Notes: a Total number of patient-semesters pre-safety communication = 272,113; post-safety communication = 1,593,625. b Percentages add up to more than 100% because more than 1 PPI could be prescribed in the same semester. c * indicates that the results are significant at the 5% level (two-sided alpha). d Protonix was first released as a generic, pantoprazole, in August 2007. Abbreviations: CI, confidence interval; PPI, proton pump inhibitor; S, semester.
When comparing the likelihood of using a clopidogrel-PPI combination therapy in 2012 (S2) vs. 2010 (S2), there was a 7% higher likelihood of use in 2012 (OR = 1.07; p < 0.001 results not shown).
Among all clopidogrel users, the percentage of patients using omeprazole and esomeprazole dropped substantially during the post-safety-communication period compared to the pre-safety-communication period (12.9% vs. 5.3% and 10.1% vs. 6.3% respectively). Overall, the proportion of patients using clopidogrel in combination with a CYP2C19 inhibitor PPI dropped 66% (OR = 0.44; p < 0.001). On the other hand, the percentage of patients using a combination with a CYP2C19 non-inhibitor PPI increased 5% during the post-safety communication period (OR = 1.05; p < 0.001). Pantoprazole and dexlansoprazole were the only PPIs with a significant increased use post-safety communication (3.9% vs. 6.1% and 0.0% vs. 0.5%, respectively) (Fig 1).
Among all combination therapy users, the probability of patients using omeprazole only decreased 8% compared to the pre-safety-communication period (33.2% vs. 31.5% for the pre- vs. the post-communication period; OR = 0.92; p < 0.001), while the probability of patients using esomeprazole decreased by half (42.3% vs. 26.8% for the pre- vs. the post-communication period; OR = 0.502; p < 0.001) (Table 2).
Patients using a clopidogrel-PPI combination therapy were 53% less likely to use a combination with a CYP2C19 inhibitor during the post-safety-communication period compared to before. Patients transferring from CYP2C19 inhibitors mainly took the non-inhibitor PPIs pantoprazole and dexlansoprazole. The proportion of patients using a combination with pantoprazole increased almost three-fold in the post- vs. the pre-safety-communication period (OR = 2.96; p < 0.001) (Table 2). Dexlansoprazole also had a significant increase in the frequency of prescription (0.0% vs. 2.5%), the probability of which increased dramatically (OR = 72.55; p < 0.001) (Table 2). However, it should be noted that dexlansoprazole was initially approved in January 2009, making it difficult to establish a link between the increased use and the FDA Safety Communication.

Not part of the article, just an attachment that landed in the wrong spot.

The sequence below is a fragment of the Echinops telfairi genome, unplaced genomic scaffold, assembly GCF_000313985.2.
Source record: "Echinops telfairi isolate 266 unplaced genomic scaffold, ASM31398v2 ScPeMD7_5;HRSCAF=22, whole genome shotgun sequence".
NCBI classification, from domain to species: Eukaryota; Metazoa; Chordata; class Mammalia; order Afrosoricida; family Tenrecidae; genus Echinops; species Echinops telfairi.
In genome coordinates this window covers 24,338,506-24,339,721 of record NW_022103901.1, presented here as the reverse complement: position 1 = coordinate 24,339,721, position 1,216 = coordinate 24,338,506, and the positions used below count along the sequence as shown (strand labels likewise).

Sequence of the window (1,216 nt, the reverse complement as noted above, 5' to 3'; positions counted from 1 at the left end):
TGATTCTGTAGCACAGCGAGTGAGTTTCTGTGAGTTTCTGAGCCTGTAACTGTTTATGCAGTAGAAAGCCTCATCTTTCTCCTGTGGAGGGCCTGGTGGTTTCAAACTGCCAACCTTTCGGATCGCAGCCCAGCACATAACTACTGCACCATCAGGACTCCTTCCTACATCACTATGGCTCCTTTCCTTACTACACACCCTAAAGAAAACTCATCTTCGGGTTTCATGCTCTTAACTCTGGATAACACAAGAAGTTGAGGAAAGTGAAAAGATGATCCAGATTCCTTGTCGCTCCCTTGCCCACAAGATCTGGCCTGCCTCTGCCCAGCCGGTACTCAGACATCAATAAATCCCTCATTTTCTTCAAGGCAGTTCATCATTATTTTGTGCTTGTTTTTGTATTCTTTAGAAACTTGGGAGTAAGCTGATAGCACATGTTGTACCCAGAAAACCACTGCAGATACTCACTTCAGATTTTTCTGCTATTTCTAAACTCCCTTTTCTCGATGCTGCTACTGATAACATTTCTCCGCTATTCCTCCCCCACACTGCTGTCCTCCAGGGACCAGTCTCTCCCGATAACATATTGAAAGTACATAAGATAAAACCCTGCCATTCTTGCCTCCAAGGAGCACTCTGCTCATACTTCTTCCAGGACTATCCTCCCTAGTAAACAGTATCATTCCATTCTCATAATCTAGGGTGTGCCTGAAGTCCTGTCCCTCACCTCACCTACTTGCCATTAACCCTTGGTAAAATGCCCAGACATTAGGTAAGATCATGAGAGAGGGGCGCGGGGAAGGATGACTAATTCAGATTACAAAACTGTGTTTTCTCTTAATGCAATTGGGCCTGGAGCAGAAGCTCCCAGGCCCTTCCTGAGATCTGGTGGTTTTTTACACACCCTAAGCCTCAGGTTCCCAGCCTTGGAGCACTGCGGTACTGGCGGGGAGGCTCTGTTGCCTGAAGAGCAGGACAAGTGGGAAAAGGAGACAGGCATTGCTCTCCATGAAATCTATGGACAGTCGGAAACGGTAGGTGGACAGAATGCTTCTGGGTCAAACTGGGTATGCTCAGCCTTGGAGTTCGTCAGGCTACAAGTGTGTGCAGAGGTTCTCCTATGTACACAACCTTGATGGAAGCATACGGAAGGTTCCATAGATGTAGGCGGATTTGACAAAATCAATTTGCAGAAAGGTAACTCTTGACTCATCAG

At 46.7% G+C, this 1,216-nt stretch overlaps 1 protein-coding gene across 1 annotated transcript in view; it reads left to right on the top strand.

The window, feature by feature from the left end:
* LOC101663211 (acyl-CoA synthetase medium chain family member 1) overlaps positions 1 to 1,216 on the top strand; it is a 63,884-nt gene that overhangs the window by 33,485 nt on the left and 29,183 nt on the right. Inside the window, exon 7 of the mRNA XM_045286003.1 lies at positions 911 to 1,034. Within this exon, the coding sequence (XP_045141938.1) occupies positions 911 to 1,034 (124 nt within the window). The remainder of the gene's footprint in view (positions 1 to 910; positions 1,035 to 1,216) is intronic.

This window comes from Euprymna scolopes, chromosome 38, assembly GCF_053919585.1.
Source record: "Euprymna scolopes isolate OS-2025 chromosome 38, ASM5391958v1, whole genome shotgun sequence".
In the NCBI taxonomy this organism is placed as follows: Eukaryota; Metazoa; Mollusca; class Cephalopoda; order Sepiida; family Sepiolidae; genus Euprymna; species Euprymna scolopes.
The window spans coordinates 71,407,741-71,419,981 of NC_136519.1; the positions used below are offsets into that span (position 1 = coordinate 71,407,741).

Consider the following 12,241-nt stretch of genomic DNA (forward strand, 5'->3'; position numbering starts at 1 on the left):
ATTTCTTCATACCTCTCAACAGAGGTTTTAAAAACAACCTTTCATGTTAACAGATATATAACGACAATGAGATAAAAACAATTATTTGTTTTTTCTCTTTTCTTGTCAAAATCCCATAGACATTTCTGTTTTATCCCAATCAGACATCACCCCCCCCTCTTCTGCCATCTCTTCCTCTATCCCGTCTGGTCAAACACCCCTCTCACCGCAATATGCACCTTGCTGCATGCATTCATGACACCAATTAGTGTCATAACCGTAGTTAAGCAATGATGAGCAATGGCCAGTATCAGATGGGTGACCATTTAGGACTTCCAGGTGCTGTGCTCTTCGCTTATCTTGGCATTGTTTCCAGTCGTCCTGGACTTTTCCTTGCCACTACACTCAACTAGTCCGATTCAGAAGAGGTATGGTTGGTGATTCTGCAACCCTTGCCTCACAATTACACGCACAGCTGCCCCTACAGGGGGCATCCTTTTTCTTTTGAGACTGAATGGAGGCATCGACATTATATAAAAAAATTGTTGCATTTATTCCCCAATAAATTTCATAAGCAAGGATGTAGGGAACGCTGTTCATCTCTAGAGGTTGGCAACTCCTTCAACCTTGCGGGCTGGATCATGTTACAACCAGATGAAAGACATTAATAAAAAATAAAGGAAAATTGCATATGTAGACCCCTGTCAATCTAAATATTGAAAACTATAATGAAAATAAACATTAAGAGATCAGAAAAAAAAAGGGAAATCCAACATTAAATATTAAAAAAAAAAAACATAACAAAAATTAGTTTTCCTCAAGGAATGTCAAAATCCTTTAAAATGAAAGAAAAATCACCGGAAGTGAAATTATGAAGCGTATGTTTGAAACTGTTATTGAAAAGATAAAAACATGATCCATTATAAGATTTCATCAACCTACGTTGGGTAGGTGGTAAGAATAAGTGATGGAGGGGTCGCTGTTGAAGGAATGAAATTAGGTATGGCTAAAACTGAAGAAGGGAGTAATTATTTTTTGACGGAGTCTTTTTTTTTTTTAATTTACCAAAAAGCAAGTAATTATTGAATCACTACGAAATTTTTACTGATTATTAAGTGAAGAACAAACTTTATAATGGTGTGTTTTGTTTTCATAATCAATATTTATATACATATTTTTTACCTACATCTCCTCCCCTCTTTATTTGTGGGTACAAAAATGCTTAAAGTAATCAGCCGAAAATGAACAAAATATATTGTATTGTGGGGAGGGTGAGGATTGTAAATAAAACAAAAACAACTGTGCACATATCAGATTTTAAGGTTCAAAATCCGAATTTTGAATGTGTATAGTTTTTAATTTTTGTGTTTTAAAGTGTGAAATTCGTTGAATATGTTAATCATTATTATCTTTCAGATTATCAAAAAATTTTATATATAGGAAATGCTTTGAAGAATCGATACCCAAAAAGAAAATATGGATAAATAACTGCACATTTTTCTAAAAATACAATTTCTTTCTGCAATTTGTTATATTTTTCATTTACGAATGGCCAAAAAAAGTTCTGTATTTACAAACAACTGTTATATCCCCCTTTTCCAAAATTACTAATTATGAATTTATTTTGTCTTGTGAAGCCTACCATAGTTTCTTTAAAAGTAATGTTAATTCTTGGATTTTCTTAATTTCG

The decrease in the probability of using a clopidogrel-PPI combination post- vs. pre-safety-communication was observed in each subgroup. When stratifying the analysis by potential indication for clopidogrel, the decrease in probability ranged from 37% for patients who suffered recent myocardial infarctions to 48% for patients who suffered acute coronary syndrome (Table 3).
Patients were generally seen by a cardiologist– 40.7% for clopidogrel users and 35.0% for combination therapy users–and only 4.1% and 7.7%, respectively, were seen by a gastroenterologist (Table 1). Regardless of physician specialty, there was a decline in the proportion of patients using combination therapy post-safety communication (gastroenterologist: OR = 0.64; and cardiologist: OR = 0.68; all p < 0.001) (Table 3). A similar trend was observed in new users of clopidogrel (OR = 0.65; p < 0.001) (Table 3).